Return to Planet Claire (1981) - Sue Forner and Rick Frankel

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This is an example of early computer graphics animation developed by students at the Electronic Visualization Lab using the Datamax UV-1 and Zgrass.

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Wandawega Waters (1978) - Dan Sandin

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This is a example of early video art using the color capability of the Sandin Analogue Image Processor - the "Color IP".

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Not of this Earth (1978) - Barbara Latham, John Manning, and Ed Rankus

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This is a example of early video art using the color capability of the Sandin Analogue Image Processor - the "Color IP".

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Making of the Computer Graphics for Star Wars (Episode IV) (1977)

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The computer graphics for the first Star Wars film was created by Larry Cuba in the 1970s at the Electronic Visualization Laboratory (EVL) (at the time known as the Circle Graphics Habitat) at the University of Illinois at Chicago.

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Electronic Masks (1976) - Barbara Sykes

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This is a example of early video art by internationally renowned technologist and EVL/UIC MFA alumni Barbara Sykes using the color capability of the Sandin Analogue Image Processor - the "Color IP".

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Colorful Colorado (1974) - Phil Morton

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This is a example of early video art using the color capability of the Sandin Analogue Image Processor - the "Color IP".

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5 Minute Romp thru the IP (1971)

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This is an early video piece staring Dan Sandin in which he explains, in general terms, the functionality of the Sandin Analogue Image Processor (IP). This was the instructional video that accompanied the modules for constructing you own Sandin IP.

Sandin was an advocate of education and espoused a non-commercial philosophy, emphasizing a public access to processing methods and the machines that assist in generating the images. Accordingly, he placed the circuit board layouts for the IP with a commercial circuit board company and freely published schematics and other documentation.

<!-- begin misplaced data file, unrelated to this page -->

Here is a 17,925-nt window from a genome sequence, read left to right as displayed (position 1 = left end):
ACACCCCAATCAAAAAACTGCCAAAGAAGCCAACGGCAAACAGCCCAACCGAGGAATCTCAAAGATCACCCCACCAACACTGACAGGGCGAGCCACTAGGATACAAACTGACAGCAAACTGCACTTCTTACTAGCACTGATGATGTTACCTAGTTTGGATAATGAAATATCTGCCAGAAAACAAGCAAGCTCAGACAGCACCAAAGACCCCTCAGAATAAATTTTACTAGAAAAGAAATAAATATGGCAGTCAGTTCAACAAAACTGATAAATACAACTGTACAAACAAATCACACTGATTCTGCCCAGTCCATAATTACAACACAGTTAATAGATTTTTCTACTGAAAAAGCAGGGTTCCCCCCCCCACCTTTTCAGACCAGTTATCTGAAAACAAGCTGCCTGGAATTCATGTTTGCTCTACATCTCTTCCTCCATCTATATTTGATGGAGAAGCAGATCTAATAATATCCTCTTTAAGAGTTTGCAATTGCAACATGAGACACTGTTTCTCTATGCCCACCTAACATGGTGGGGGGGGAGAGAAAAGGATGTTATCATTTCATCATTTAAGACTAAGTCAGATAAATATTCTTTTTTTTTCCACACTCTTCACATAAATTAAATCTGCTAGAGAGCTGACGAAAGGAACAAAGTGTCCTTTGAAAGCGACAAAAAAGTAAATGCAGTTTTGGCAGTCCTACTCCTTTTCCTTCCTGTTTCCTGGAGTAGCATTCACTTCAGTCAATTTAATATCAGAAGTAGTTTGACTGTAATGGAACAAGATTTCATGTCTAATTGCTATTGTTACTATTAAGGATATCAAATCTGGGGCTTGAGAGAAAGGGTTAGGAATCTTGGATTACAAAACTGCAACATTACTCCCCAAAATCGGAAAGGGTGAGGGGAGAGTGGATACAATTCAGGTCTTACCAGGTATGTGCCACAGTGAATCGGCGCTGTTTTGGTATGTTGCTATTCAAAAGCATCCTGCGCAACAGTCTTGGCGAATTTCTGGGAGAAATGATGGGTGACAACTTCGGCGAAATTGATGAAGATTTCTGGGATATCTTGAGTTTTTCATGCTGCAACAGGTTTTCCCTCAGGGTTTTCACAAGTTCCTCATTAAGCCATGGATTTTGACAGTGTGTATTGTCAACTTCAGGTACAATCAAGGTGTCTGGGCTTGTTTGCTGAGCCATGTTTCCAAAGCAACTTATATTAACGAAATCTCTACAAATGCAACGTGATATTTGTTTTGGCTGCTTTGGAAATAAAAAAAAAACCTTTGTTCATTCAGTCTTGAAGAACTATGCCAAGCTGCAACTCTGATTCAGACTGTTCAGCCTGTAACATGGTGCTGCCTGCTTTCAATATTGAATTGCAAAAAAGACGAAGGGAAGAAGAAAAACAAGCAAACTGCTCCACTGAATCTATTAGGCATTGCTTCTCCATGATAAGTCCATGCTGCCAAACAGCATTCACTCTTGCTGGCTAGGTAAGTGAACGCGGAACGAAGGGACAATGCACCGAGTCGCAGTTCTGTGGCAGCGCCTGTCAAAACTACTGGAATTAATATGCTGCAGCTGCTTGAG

The IP is a general-purpose patch programmable analogue computer, which is different from a regular digital computer, and is optimized to process video/television signals and sound. The video is processed through the IP "live" so that the viewer is able to see the effect on video signals. Initially the video is B&W;, at the end Sandin debuts the 'Color IP'.

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Video Selections from the Electronic Visualization Laboratory's First Decade

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A joint initiative between the University of Illinois at Chicago's College of Engineering and School of Art & Design, the Electronic Visualization Laboratory has long operated as a center for interdisciplinary research in art and computer science. Founded in 1973 by artist Daniel Sandin (creator of the Sandin Image Processor, a crucial tool for video artists in the 1970s) and computer scientist Tom DeFanti (developer of the GRASS programming language), over the years EVL has sponsored pivotal research and development in the field of visualization, resulting in output such as the virtual reality theater CAVE (Cave Automatic Virtual Environment) in 1992, the GeoWall in 2001, Varrier in 1999 and the LambdaTable in 2004.

Admittedly, one day of videos is not enough to cover the breadth of EVL's work from the past 36 years. That said, today we will post selections by EVL's faculty and students from the first decade. These clips capture the playfulness and excitement of their creators, as they experiment with new tools and techniques. All of these videos were sourced from EVL's YouTube account, which includes original work and documentation up to the present day.

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Corridor (1970) - Standish Lawder

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Music by Terry Riley. Sound for prologue by Standish Lawder.

Originally from UbuWeb.

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Prepare for Overload

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Video: Ray Sweeten, Altercations (Excerpts), 2007

Issue Project Room will host two video performances by San Francisco artist Nate Boyce and New York's own Ray Sweeten this Friday September 4th. Boyce will be showing all new work, some of which was developed for a recent exhibition at Partisan Gallery, a space based in Chris Fallon's apartment in San Francisco. I caught the closing party for the Partisan show last week, and took some shots of the installation, below. Boyce's work has long been informed by an interest in the manipulation of human perception through the moving image, but his new videos operate much like subliminal advertising, where letters flash in between short, jarring segments. Sweeten's work, which often integrates the use of an oscilloscope, can be equally overpowering. For Friday, bring earplugs, shades advised.

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Image: Nate Boyce, Installation from "New Work" at Partisan Gallery, Summer 2009

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Image: Nate Boyce, Installation from "New Work" at Partisan Gallery, Summer 2009

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